For this tutorial, we'll look at a plugin that is shipped with JBrowse but isn't turned on by default. JBrowse plugins are typically stored in the plugins directory, and in 1.12.1's plugin directory there are 6 plugins:

 CategoryUrl
 DebugEvents
 HideTrackLabels
 NeatCanvasFeatures
 NeatHTMLFeatures
 RegexSequenceSearch

and the RegexSequenceSearch plugin is already activated (look under the "Track" menu for it). We will turn on the NeatHTMLFeatures plugin. Right now the Genes track has relatively "boring" glyphs composed of pink rectangles connected by black lines. To turn on NeatHTMLFeatures, just add

   "plugins": [ 
      'NeatHTMLFeatures'
   ],

to the top of data/trackList.json, just inside the first open curly brace. Reload JBrowse and turn on the Genes track if it isn't already and see the wonder of the psuedo-3D gene glyphs.

Note that not all plugins are activated this way: typically, if the plugin modifies the way tracks look, it will go here. If it modifies the way JBrowse *works*, it will go in the jbrowse.conf file.

JBrowse Features

Highlighting interesting things

To highlight a region, you can either right-click on a feature and select 'highlight this', or you can set the highlight explicitly to a certain genomic region by clicking "View -> Set highlight" in the menu bar.

Beginning in JBrowse 1.10.0 you can also highlight a region with the mouse by clicking the highlighter tool (next to the Go button) and clicking and dragging to highlight a region.

Opening local files

JBrowse can display GFF3, BAM, BigWig, and VCF+Tabix files directly from your local machine without the need to transfer any data to the server. Just use the "File -> Open" tool from the menu bar to add tracks using local files.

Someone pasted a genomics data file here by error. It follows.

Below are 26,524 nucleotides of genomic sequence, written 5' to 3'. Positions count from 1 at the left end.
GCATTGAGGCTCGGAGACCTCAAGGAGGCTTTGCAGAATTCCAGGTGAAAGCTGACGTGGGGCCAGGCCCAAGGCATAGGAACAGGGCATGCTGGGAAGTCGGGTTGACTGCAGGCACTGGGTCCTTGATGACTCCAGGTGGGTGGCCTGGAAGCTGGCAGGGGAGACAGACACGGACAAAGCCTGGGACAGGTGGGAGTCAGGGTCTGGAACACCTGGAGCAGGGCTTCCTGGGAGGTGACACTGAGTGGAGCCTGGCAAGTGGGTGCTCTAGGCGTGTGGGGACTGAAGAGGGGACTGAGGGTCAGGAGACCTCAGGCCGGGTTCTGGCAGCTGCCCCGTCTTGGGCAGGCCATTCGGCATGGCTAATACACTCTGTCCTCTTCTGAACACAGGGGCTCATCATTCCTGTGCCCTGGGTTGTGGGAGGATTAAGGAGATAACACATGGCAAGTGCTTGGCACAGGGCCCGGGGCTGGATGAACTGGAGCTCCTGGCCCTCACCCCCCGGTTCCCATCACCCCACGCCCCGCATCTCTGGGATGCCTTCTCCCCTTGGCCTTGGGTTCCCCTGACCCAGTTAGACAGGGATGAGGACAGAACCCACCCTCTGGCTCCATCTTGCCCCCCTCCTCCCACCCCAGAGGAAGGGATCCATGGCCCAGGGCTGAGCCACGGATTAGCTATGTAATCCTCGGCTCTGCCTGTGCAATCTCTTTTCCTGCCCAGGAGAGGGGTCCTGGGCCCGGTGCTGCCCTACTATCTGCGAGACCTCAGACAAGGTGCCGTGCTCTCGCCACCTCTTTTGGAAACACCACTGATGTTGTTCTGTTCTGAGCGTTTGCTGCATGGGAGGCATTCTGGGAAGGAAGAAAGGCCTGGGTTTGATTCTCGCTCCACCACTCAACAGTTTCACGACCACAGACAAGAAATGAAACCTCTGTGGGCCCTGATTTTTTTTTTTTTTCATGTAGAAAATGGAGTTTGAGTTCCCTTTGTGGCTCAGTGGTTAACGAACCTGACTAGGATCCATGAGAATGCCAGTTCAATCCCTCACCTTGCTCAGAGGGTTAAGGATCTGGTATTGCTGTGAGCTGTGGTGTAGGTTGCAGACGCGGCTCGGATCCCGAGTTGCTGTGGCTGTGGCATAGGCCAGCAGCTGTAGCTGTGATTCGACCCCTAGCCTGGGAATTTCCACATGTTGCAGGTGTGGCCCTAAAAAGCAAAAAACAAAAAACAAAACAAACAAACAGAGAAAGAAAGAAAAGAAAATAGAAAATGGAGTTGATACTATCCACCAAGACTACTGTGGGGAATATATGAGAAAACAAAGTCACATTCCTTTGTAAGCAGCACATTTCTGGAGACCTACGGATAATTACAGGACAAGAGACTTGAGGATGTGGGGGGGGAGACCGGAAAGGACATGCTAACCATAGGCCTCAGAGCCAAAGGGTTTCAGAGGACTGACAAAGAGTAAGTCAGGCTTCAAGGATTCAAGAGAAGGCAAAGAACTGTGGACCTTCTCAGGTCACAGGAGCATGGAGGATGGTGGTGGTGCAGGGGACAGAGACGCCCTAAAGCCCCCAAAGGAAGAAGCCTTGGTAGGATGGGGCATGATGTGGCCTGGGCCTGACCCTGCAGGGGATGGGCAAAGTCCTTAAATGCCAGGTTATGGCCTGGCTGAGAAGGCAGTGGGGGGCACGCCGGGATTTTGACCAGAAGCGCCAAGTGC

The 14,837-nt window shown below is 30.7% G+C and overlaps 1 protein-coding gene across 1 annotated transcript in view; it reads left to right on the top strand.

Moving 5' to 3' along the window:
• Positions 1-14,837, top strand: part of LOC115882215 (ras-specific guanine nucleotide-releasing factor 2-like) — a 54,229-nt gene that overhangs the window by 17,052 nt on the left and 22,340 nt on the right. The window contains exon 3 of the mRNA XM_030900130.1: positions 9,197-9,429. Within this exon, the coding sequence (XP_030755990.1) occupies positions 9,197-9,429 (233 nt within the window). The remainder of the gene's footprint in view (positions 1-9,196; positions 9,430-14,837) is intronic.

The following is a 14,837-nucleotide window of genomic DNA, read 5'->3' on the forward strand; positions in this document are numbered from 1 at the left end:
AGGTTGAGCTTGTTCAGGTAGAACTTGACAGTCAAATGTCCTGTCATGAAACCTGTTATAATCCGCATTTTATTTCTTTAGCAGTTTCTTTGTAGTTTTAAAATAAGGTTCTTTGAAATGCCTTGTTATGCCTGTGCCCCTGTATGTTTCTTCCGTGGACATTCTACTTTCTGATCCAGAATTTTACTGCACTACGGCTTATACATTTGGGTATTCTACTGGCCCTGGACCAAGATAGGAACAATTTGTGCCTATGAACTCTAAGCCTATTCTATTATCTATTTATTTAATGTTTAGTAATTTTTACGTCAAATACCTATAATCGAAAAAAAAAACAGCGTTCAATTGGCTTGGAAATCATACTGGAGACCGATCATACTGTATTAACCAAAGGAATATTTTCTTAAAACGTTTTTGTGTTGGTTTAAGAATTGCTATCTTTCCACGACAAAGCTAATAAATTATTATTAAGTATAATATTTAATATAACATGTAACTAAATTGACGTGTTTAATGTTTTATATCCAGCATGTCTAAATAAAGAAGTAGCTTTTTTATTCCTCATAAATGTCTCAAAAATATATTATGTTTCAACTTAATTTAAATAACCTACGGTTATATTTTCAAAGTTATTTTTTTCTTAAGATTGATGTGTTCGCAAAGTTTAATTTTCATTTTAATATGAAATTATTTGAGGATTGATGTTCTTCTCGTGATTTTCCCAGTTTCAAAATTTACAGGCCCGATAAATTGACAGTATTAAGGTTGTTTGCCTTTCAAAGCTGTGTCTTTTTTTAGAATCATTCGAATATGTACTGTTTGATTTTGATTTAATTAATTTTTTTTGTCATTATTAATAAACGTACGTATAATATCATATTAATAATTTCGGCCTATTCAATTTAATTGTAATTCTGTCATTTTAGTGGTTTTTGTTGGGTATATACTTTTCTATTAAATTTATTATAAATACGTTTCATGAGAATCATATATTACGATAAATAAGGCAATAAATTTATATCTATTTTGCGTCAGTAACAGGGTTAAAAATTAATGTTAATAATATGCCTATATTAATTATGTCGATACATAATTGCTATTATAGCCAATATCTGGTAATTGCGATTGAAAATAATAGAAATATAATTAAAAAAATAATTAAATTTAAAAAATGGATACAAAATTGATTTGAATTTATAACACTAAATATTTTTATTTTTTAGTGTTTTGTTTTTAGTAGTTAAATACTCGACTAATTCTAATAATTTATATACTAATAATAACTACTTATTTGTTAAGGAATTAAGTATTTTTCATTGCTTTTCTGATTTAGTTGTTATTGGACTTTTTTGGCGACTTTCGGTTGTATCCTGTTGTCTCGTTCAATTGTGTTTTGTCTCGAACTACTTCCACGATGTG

Combination tracks

Starting in version 1.10.0, users can define tracks that are combinations of the data in other tracks. The operations used to combine these tracks can be set operations (union, intersection, subtraction), arithmetic operations for quantitative tracks (addition, subtraction, multiplication, division), and/or masking operations to just highlight or mask some regions based on data in another track.

To add a combination track, select "File->Add combination track" from the menu bar, and drag existing tracks into the new combination track to start combining them.

Upgrading an Existing JBrowse

If the old JBrowse is 1.3.0 or later, simply move the data directory from the old JBrowse directory into the new JBrowse directory after running the setup.sh script.

Common Problems

  • JSON syntax errors in configuration files (2.x series will stop this madness!)

Other links